Randy Wells (7-4) didn’t get the win to show for it, but his outing Saturday vs. the Mets was one of his best of the season.
That’s saying something considering Wells had won five straight starts and six of seven overall.
In fact, Wells has been so dominate of late that he’s issued just four earned runs over his last 28.2 innings, including Saturday’s two-run effort, good for an ERA around 1.00 over that stretch.
That’s a far cry from the pitcher Wells was early in the season, who at one point struggled through nine straight starts without a single victory.
So why the turn-a-round?
My guess is it took Wells some time to regain his confidence after suffering a forearm injury following his first start of the season, which landed him on the DL from April 5 through May 28.
It appears, at least by the numbers, his confidence returned in August with Wells posting a (4-0) record, 3.32 ERA and one complete game over six starts, a trend that’s continued through two September starts as well.
Wells’ strong rebound, however, has made him all the more puzzling. It’s tough telling just who this guy is as a starting pitcher.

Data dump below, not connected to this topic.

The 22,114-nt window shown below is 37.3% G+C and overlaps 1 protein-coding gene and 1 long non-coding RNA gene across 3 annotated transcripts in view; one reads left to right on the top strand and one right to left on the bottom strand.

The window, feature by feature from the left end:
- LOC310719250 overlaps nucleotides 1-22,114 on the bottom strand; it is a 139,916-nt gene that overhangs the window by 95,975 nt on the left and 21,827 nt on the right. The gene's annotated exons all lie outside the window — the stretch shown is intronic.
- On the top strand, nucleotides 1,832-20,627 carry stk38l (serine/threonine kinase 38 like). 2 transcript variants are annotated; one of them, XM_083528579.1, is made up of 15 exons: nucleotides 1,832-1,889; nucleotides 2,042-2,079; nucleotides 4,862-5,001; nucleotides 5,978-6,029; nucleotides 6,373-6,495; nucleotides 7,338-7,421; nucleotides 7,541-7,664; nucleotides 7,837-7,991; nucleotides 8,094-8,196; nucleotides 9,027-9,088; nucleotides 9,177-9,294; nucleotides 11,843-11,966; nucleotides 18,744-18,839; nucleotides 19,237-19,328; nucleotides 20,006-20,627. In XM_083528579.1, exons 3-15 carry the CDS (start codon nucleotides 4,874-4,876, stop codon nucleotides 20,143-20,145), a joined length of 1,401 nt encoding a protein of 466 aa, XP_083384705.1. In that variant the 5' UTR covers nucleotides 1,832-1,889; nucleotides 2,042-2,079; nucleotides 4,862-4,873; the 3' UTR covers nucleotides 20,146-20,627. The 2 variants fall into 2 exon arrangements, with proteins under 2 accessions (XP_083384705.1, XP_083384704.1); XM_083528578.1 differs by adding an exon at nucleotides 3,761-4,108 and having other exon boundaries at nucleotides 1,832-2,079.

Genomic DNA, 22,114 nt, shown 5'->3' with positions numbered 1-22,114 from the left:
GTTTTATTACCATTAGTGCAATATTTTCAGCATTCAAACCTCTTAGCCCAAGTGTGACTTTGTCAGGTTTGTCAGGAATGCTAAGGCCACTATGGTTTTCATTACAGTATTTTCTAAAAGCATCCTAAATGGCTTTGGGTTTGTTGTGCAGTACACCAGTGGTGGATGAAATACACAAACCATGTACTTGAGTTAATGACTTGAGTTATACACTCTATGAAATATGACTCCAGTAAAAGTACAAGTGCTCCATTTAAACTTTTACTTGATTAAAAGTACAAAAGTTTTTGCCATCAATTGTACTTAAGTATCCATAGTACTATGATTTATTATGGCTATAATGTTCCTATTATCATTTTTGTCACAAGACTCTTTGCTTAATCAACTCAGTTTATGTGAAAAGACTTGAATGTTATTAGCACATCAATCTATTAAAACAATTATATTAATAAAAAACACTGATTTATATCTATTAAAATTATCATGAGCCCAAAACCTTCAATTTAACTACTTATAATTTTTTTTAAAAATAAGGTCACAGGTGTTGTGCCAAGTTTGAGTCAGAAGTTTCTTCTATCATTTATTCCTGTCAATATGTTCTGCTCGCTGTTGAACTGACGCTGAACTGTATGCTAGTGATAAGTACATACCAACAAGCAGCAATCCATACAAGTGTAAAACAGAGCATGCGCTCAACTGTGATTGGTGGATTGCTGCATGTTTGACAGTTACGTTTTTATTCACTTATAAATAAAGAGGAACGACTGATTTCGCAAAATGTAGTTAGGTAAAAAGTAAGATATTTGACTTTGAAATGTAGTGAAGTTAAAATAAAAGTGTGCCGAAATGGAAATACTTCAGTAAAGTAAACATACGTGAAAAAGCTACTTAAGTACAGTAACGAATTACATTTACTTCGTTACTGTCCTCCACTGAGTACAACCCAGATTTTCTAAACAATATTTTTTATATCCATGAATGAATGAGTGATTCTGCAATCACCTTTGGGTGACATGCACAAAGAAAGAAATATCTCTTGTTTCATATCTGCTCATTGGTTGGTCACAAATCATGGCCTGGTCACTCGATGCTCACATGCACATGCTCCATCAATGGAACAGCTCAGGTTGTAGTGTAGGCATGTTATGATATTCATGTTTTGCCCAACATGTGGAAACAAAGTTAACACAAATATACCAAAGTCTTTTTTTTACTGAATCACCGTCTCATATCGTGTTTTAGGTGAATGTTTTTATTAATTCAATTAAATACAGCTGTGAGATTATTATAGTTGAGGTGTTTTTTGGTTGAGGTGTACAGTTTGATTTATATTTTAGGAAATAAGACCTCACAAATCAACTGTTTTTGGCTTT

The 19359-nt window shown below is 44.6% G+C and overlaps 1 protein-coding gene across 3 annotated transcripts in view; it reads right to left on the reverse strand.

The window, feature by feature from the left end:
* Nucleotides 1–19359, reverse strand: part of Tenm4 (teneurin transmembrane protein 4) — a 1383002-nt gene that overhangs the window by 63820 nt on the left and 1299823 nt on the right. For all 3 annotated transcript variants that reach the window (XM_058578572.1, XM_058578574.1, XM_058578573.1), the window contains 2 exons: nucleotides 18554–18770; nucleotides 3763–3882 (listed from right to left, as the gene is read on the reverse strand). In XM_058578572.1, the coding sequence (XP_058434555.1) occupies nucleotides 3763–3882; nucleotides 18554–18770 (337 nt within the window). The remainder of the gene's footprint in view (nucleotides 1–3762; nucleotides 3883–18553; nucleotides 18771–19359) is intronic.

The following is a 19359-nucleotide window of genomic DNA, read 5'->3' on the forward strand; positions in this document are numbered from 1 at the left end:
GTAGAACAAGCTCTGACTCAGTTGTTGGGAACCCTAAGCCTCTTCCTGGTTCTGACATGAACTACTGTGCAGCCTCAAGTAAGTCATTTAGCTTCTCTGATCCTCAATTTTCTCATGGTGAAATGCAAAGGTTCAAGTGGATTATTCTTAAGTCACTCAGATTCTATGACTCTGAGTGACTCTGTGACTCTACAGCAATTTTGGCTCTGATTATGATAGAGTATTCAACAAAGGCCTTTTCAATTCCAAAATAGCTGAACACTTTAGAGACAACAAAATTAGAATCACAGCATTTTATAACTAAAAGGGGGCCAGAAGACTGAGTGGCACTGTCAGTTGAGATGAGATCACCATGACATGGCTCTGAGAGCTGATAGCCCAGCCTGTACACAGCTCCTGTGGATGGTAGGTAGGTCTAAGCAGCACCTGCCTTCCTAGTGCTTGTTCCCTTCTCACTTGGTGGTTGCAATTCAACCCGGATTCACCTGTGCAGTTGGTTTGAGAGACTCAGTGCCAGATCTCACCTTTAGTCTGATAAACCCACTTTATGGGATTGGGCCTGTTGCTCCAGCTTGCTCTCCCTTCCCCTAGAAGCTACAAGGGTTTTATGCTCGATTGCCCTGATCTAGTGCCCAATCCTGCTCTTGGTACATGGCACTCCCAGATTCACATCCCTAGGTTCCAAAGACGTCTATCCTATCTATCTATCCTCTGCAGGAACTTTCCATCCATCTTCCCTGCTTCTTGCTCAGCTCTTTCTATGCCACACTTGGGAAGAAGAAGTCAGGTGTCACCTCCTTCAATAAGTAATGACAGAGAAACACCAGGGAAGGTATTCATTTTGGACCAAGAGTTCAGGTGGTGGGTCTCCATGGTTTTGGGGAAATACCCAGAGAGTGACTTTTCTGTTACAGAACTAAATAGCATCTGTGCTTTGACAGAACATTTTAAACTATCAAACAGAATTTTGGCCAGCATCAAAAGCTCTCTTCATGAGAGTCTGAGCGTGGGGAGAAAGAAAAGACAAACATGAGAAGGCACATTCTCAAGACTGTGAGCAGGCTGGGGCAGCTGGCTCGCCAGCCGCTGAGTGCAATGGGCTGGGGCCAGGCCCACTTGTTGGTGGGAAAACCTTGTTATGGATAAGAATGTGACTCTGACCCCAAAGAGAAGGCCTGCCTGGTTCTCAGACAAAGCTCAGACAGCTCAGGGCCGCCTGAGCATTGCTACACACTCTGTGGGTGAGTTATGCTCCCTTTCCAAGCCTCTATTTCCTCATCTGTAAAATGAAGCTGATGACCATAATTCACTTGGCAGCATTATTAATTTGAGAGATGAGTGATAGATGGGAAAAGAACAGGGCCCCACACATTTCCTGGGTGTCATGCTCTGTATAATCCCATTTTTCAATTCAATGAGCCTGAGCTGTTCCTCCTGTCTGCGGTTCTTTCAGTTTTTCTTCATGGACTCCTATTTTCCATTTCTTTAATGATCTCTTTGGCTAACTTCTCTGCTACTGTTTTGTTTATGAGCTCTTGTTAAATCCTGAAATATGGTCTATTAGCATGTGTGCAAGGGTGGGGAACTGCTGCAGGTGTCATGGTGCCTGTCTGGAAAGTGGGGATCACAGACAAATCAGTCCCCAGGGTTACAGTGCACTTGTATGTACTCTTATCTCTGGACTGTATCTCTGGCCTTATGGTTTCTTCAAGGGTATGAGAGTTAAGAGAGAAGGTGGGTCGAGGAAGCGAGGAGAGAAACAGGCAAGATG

One moment he appears destined to be DFA, the next he’s keeping pace with Justin Verlander as the best starting pitcher during the month of August.
As I’ve pointed out in an early post, Wells has benefited greatly from pitching for a bad team which has allowed him the opportunity to further develop his game and regain his confidence all at the major league level.
The early sample of that good fortune wasn’t pretty, but overall, Wells is making the most of it.
His timing couldn’t be better, either. With Wells’ $0.475M contract set to expire following the season, the Cubs are left to make a decision on whether or not to bring the 29-year-old back.
As it stands, Randy has all but eliminated the decision part for the Cubs. Now it appears to be a matter of how much for how long?